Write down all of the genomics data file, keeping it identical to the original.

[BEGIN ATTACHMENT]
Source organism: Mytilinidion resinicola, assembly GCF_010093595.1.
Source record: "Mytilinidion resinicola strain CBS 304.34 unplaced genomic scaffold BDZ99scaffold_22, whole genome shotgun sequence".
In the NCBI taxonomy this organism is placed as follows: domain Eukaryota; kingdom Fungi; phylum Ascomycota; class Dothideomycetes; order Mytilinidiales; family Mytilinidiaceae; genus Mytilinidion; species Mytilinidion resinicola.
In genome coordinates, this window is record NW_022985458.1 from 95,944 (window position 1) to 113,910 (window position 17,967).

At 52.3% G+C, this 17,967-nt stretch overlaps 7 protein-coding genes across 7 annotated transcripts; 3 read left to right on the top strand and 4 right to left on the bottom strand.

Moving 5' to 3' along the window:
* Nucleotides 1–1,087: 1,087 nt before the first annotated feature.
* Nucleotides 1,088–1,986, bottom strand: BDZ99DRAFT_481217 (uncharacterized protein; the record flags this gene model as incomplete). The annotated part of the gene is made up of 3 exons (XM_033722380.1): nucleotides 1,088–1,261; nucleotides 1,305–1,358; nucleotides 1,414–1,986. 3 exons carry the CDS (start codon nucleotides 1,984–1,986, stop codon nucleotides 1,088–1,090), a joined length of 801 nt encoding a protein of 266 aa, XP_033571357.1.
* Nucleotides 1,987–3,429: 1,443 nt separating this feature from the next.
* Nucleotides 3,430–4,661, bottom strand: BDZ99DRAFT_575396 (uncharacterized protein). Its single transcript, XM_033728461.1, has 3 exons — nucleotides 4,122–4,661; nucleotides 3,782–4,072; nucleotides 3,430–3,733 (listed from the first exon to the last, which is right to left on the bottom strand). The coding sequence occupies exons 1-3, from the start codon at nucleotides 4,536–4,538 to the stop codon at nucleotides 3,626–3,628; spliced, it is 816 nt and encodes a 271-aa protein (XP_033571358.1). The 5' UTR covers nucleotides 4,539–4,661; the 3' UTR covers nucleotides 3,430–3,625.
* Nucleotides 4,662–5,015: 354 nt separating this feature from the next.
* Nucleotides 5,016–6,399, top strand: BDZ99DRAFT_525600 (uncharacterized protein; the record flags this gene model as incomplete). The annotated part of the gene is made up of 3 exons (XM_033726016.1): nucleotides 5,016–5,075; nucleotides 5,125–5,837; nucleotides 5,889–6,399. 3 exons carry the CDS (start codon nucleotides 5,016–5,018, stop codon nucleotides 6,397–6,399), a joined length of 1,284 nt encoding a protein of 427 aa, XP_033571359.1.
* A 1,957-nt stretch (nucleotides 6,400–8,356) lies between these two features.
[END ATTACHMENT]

Source organism: Mytilinidion resinicola, assembly GCF_010093595.1.
Source record: "Mytilinidion resinicola strain CBS 304.34 unplaced genomic scaffold BDZ99scaffold_22, whole genome shotgun sequence".
In the NCBI taxonomy this organism is placed as follows: domain Eukaryota; kingdom Fungi; phylum Ascomycota; class Dothideomycetes; order Mytilinidiales; family Mytilinidiaceae; genus Mytilinidion; species Mytilinidion resinicola.
In genome coordinates, this window is record NW_022985458.1 from 95,944 (window position 1) to 113,910 (window position 17,967).

At 52.3% G+C, this 17,967-nt stretch overlaps 7 protein-coding genes across 7 annotated transcripts; 3 read left to right on the top strand and 4 right to left on the bottom strand.

Moving 5' to 3' along the window:
* Nucleotides 1–1,087: 1,087 nt before the first annotated feature.
* Nucleotides 1,088–1,986, bottom strand: BDZ99DRAFT_481217 (uncharacterized protein; the record flags this gene model as incomplete). The annotated part of the gene is made up of 3 exons (XM_033722380.1): nucleotides 1,088–1,261; nucleotides 1,305–1,358; nucleotides 1,414–1,986. 3 exons carry the CDS (start codon nucleotides 1,984–1,986, stop codon nucleotides 1,088–1,090), a joined length of 801 nt encoding a protein of 266 aa, XP_033571357.1.
* Nucleotides 1,987–3,429: 1,443 nt separating this feature from the next.
* Nucleotides 3,430–4,661, bottom strand: BDZ99DRAFT_575396 (uncharacterized protein). Its single transcript, XM_033728461.1, has 3 exons — nucleotides 4,122–4,661; nucleotides 3,782–4,072; nucleotides 3,430–3,733 (listed from the first exon to the last, which is right to left on the bottom strand). The coding sequence occupies exons 1-3, from the start codon at nucleotides 4,536–4,538 to the stop codon at nucleotides 3,626–3,628; spliced, it is 816 nt and encodes a 271-aa protein (XP_033571358.1). The 5' UTR covers nucleotides 4,539–4,661; the 3' UTR covers nucleotides 3,430–3,625.
* Nucleotides 4,662–5,015: 354 nt separating this feature from the next.
* Nucleotides 5,016–6,399, top strand: BDZ99DRAFT_525600 (uncharacterized protein; the record flags this gene model as incomplete). The annotated part of the gene is made up of 3 exons (XM_033726016.1): nucleotides 5,016–5,075; nucleotides 5,125–5,837; nucleotides 5,889–6,399. 3 exons carry the CDS (start codon nucleotides 5,016–5,018, stop codon nucleotides 6,397–6,399), a joined length of 1,284 nt encoding a protein of 427 aa, XP_033571359.1.
* A 1,957-nt stretch (nucleotides 6,400–8,356) lies between these two features.